And Brandon brought to my attention a benefit for the Appomattox Regional Governor’s School happening on April 26th. This gala will include volunteers performers from Richmond Shakespeare, Firehouse Theatre Project, Richmond Ballet, Barksdale Theatre, Amaranth Dance Company, Starr Foster Dance Company, and more (details here).

These are only three of the dozens of these kinds of benefits that happen each year where Richmond performers donate their time and talent unselfishly. Few Richmond-area performers are rich and yet they are among the most generous people I know.

Monday, April 07, 2008

Run and Fun

On Saturday, twenty-four thousand pals of mine and I ran up and down Monument Ave for a while. Wow – what an amazing turnout! What was truly impressive to me was how well-organized everything was. Starting with information packet pickup and ending with the distribution of food at the end of the race, things just ran like clockwork. I ran pretty well, too, my 50 minutes exactly time beating my expectations by a good 3 minutes or so. It’s not as impressive as Scott Wichmann’s recent feat but, hey, I’ll take it.

And speaking of well-organized, I dropped my son off at the Fairy Tale Ball at Theatre IV later on Saturday and man, talk about another well-organized event. Food and fun stuff was everywhere and, by all accounts I heard, a grand time was had by all.

I couldn’t make it to the Ball itself, as I had a date with a princess, a pea and 20 mattresses down at Swift Creek Mill. It was certainly a fun show but, until I gather my thoughts together more coherently, you’ll have to be content with Ms. Haubenstock’s review. It sounds like she had fun, too!

Friday, April 04, 2008

Bali Ha'i

Another reason I WILL be going to New York this year: ‘South Pacific’ opened last night and, if the first-blush reviews can be believed, it looks like a spectacular production (for a more in-depth story with sound clips, check out the NPR story). Beyond reviving a monumental piece of Broadway history, I think this production is interesting because of the story’s tangential commentary on current events (that is, life during wartime) and its treatment of racial prejudice.

It also comes at a pretty fortuitous time for me as I’m currently finishing up a term paper for grad school on anti-Asian prejudice as depicted on stage. Thank you universe, Rogers and Hammerstein, and director Bartlett Sher for providing me with a great opening paragraph!

One last idle thought (but NOT an 'Idol' thought, though those seem to generate more controversy...): as I was driving into work today, I had a vague notion that it'd be pretty funny if the casts of RTP's "Say You Love Satan" and the Mill's "Once Upon a Mattress" got switched. I don't really know enough about "Satan" to know what the result would be, but my sense is that these are two shows that are pretty dramatically different in tone and content -- perfect for a mash-up!

Have a great weekend!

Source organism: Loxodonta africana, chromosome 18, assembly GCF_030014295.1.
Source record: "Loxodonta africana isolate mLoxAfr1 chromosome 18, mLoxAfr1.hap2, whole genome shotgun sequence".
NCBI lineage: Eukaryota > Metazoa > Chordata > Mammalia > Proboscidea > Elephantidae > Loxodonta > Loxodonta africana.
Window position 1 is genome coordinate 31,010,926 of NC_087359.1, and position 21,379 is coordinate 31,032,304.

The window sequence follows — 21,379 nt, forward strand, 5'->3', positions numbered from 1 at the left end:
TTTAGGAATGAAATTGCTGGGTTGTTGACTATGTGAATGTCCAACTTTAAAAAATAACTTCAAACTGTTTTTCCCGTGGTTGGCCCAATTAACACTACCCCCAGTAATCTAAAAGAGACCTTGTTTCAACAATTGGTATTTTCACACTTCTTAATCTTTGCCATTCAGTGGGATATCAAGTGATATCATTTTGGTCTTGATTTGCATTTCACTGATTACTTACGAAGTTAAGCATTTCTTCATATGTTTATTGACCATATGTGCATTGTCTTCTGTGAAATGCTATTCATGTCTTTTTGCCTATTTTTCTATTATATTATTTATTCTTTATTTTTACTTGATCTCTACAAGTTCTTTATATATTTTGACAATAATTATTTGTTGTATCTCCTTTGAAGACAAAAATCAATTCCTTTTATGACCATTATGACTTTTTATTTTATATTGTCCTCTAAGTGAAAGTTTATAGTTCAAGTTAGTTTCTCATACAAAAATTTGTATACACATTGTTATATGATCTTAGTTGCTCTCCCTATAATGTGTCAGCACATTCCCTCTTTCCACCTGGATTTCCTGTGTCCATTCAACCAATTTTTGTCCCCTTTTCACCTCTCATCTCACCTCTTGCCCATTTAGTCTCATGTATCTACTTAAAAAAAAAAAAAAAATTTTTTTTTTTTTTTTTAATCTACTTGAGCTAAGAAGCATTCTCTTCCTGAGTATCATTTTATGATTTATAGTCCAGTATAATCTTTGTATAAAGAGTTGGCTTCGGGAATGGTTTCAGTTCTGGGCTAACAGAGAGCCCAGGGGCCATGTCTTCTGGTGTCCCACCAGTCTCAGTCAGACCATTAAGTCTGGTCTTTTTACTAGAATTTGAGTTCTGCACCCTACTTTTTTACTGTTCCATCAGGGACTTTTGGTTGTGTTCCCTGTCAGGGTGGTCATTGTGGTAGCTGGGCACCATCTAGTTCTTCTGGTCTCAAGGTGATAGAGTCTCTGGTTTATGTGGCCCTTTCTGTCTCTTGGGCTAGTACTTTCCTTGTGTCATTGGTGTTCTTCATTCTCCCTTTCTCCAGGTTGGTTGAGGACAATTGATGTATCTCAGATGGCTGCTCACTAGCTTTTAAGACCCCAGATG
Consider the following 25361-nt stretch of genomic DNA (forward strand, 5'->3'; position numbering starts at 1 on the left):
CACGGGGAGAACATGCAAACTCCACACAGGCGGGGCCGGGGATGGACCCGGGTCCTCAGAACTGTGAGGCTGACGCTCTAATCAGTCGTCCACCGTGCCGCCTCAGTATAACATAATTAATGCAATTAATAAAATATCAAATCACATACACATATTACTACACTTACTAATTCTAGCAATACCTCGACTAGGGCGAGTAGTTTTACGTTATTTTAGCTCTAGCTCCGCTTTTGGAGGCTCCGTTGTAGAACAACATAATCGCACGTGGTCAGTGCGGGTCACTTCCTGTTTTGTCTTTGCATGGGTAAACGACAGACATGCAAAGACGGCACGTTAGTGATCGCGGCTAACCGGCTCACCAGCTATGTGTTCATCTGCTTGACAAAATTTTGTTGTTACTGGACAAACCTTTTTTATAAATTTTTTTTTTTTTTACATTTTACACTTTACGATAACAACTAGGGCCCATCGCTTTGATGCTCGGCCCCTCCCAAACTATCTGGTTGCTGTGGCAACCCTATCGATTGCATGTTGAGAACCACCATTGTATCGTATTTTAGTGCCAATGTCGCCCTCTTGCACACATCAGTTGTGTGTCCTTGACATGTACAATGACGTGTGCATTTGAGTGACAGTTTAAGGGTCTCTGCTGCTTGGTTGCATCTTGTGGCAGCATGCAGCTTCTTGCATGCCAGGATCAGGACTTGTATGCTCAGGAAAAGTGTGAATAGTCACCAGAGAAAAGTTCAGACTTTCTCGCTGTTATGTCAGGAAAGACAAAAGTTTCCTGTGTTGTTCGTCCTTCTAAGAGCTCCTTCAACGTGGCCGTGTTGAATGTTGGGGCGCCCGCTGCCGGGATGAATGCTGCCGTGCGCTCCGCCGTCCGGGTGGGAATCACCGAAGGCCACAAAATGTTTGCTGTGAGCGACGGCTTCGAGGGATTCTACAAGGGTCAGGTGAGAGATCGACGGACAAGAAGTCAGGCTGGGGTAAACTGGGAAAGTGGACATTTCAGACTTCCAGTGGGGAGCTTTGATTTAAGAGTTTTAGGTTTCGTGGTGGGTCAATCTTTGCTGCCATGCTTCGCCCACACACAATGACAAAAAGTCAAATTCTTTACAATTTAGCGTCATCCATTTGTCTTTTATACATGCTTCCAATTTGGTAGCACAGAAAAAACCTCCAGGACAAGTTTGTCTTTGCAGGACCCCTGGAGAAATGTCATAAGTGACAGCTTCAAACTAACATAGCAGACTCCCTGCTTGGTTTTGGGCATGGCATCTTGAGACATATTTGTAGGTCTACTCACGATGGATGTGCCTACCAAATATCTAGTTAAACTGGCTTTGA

(Update! I'd be remiss if I didn't mention the opening of Gypsy recently as well. Here's a pretty long piece at CNN interviewing Patti Lupone and the New Yorker review of the show. John Lahr has been to every iteration of Gypsy on Broadway, all the way back to Ethel Merman -- can you imagine?)

Thursday, April 03, 2008

The offers just get better

A while back I posed a multi-part trivia question and the person who gave me the correct answers ended up receiving a year’s subscription to American Theatre magazine. In an ongoing effort to make this blog a value-added aspect of your life, I’m offering yet another prize today.

I’ve got two tickets to the sold-out Emily Skinner / Alice Ripley concert at the Kennedy Center next Friday that I cannot use. If you are interested in these tickets, post a comment here saying you are interested and send me a separate email telling me where you would like the tickets sent. If you want to add any interesting facts about yourself or reasons why you are interested in the tickets, well that would be all the better.

If more than one person expresses an interest, I’ll figure out some thoroughly random way to pick someone (like have my 4-year old pick out the name he likes the best…or I guess I could resort to the more traditional hat method…we’ll see if it’s even necessary…).

Having missed seeing Ms. Skinner’s recent stint in “The Witches of Eastwick,” I’m very disappointed that I won’t be able to go to this concert. In fact, I think I’ve seen Ms. Ripley on stage more recently (in a production of “Les Miz” 10 years ago) than I’ve seen Emily, which is just a shame. But my disappointment can be someone else’s happiness. Let me know by the end of the day next Monday...

Tuesday, April 01, 2008

HBO (How 'Bout Our) Ford

The lovely Ms. Harris-Jones, via her blog, alerted me to Mr. Ford Flanagan's recent appearance in HBO's "John Adams." Unfortunately, I don't have HBO so I didn't see it but now I'll have to be sure and check it out when it comes to DVD. Oh sure, I was a little envious that he was sharing near-kisses with the wonderful Christine Schneider every night in rehearsal for 'Peter Pan' -- but now I learn he might have actually met and conversed with Laura Linney?!? I am thoroughly green now.